I guess my story begins a couple of years back when I was first diagnosed with panic disorder. I had begun to have recurrent panic attacks in my classes, and it had gotten to the point that I couldn’t even make it forty minutes sitting in a classroom without having a complete breakdown. I constantly felt like I couldn’t sit still, like I couldn’t breathe because I was always so wired up with the adrenaline coursing through my body. I just wanted it all to end, and there were dark moments where I wondered what I wouldn’t give to get a little bit of relief from all the anxiety and ups and downs of every single day. I would break down some nights because I was always so scared that this was going to be my life forever, this constant cycle of misery and panic. And I didn’t know what I was going to do if it was.
People kept telling me it would get better, but when? I never really believed them because I could hear the doubt in their voices. I wanted someone to tell me that one day this whole thing would pass, and I would never have another panic attack again. But they couldn’t do that, and so I never felt that I was going to get any happier. I felt like my parents never really understood what was happening to me, and I always felt guilty, like I was a constant burden on them. My friends, not truly connecting with me anymore, began to pull away, and all I felt was betrayed and alone. There were days when I felt so alone, like it wouldn’t even matter if I did something to take myself out of the equation. There were days when all I wanted was someone to show they cared.
I think that, to be honest, I wanted someone to save me from myself, someone to swoop in and tell me that everything was going to be okay and take away all my anxiety. But now I realize that maybe that kind of thinking was only part of my downward spiral. Because now I know that you have to save yourself, otherwise you’ll never get back self-confidence or bravery; you’ll never know really that you can save yourself unless you do. And I guess I’m here to tell all of you that you can, no matter how depressing that may seem. I know that if someone had told me a year ago that I had to do it myself, to pull myself out of everything, I would have been so angry, because wasn’t I already doing enough by just living? But, the thing is, with time, it will get better. Personally, I don’t think I ever really realized that I was the one saving me during the past year; I don’t think I knew until recently.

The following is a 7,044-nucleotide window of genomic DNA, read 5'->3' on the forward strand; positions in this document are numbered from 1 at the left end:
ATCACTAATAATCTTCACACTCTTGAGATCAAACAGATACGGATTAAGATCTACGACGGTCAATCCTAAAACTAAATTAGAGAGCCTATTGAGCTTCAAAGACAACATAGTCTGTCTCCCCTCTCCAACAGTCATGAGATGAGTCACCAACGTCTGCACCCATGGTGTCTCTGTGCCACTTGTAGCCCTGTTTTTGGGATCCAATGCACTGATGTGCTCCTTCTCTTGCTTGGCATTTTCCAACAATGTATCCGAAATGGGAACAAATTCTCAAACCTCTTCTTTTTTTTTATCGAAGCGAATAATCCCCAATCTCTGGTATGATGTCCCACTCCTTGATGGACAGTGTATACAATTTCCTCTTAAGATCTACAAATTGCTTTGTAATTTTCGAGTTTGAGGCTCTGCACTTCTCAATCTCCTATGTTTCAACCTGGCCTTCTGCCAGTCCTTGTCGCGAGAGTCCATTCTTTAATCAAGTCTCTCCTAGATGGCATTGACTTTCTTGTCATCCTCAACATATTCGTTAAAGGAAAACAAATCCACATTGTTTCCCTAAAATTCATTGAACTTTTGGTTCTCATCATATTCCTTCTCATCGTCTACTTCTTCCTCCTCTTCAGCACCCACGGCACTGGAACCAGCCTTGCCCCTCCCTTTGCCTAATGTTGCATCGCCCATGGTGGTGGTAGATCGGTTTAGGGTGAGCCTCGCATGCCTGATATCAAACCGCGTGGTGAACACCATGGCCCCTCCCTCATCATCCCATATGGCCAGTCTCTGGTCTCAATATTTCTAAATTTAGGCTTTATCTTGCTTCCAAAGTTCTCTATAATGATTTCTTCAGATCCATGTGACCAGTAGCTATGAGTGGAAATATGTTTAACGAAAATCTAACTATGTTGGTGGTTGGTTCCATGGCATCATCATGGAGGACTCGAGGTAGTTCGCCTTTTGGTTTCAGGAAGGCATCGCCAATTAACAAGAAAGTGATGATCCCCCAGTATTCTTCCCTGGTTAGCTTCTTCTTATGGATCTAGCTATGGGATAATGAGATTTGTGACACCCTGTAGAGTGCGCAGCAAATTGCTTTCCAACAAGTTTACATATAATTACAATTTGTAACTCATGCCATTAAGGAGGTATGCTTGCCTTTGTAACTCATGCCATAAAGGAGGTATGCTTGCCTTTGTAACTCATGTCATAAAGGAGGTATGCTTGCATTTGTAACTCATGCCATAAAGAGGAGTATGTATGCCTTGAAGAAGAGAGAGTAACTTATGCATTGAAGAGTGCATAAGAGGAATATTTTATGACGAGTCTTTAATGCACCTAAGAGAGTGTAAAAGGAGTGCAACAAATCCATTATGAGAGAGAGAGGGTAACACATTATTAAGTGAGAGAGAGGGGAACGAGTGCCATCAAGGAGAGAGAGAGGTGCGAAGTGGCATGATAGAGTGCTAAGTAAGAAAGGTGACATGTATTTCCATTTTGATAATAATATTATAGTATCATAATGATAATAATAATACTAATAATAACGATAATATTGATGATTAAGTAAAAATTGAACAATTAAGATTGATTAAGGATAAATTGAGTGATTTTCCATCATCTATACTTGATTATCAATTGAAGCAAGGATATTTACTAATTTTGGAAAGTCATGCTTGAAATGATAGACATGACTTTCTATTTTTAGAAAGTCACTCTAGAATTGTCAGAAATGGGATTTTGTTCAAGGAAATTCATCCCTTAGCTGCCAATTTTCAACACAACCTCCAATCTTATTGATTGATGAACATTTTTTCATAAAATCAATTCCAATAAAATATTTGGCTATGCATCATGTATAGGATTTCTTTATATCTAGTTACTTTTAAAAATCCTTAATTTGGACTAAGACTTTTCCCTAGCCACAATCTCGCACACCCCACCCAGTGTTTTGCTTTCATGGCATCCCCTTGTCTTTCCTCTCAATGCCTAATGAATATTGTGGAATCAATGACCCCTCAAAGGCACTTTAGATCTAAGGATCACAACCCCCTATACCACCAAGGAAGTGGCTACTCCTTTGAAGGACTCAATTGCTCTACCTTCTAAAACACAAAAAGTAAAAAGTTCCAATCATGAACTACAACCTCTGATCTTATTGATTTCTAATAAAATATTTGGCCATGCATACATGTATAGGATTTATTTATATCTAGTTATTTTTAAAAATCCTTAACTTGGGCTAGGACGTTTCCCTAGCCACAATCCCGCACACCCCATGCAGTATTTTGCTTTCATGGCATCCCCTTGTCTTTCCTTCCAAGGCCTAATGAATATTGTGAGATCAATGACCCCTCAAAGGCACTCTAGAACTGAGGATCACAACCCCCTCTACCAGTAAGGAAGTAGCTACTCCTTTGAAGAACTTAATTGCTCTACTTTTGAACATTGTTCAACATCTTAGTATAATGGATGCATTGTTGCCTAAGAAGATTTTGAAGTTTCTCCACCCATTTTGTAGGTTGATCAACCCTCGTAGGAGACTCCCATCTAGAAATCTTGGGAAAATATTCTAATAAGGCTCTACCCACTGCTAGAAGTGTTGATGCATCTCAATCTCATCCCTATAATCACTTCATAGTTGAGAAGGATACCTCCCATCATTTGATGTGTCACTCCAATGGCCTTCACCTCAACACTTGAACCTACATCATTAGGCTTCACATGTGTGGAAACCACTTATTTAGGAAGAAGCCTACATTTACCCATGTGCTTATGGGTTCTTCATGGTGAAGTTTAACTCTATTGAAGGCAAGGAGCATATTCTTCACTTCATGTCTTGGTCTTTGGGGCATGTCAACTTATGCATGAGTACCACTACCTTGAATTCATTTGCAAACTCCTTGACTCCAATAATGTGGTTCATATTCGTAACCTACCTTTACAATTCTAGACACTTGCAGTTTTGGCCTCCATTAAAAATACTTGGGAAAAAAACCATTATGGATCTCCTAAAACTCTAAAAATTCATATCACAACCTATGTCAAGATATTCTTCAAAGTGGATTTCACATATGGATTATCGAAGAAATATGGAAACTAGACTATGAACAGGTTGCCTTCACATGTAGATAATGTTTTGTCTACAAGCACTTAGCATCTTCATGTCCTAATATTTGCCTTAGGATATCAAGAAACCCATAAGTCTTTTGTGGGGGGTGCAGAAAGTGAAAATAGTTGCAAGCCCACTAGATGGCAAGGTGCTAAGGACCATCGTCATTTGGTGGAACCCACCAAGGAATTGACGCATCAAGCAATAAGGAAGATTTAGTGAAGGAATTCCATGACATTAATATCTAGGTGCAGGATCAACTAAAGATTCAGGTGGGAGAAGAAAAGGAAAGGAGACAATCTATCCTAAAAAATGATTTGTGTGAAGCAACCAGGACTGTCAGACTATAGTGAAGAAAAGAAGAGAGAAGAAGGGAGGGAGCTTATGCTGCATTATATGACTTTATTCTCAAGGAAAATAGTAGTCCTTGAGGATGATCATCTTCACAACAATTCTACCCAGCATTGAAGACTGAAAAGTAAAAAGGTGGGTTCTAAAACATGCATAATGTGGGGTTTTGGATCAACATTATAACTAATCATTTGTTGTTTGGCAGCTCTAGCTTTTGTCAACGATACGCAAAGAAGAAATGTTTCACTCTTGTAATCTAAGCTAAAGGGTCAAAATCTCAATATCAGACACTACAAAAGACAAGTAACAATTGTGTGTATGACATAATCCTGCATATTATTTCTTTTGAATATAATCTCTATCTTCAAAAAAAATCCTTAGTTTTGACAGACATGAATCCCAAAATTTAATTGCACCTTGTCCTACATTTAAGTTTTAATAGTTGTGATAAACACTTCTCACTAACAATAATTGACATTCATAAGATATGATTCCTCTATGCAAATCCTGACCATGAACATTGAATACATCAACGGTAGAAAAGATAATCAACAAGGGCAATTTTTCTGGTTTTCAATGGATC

And what’s the point of this story, you may ask? Well, I guess what I really wanted to share with you is that it gets better. And I know that sounds so cliched and there was a time when I thought that the whole idea of it getting better was a lie told to youth as a last-ditch attempt to save them. But you heal. Slowly and never completely, but you heal. A year ago, I couldn’t get through the day without breaking down, having multiple panic attacks, not sleeping. But, today, I can get through an entire week without doing so. Am I completely better? No. Will I always carry around this shadow of anxiety? Most likely, yes. But the shadow, it gets smaller, little by little. It doesn’t feel like it’s consuming or containing or suffocating me anymore. I can still feel it and on bad days I am still painfully aware of it, but it’s not overpowering any longer. I may have lost a lot of wars against my anxiety, especially in the beginning, but I won the battle. By talking about it, instead of hiding behind and being afraid of society’s response to mental illness, I won.
So, I guess the point of this story is to share with you that it really, really gets better. Even during the darkest days, when you feel like you can’t spend one more waking moment as miserable as you are now, I hope you keep in mind that there are still days in your future where you will wonder if you can be any happier than you are then.
I hope that you know how beautiful you all are, no matter what society may tell you about your mental illness or sexual orientation or different character traits. Beauty isn’t about being normal, it’s about being different and colorful and vibrant. It took me years, but I know that now. I can look at myself in a mirror today and be happy with the person looking back, when a year ago I thought there was no one and nothing more despicable. So, I want to leave you with this: there is always hope. For everyone.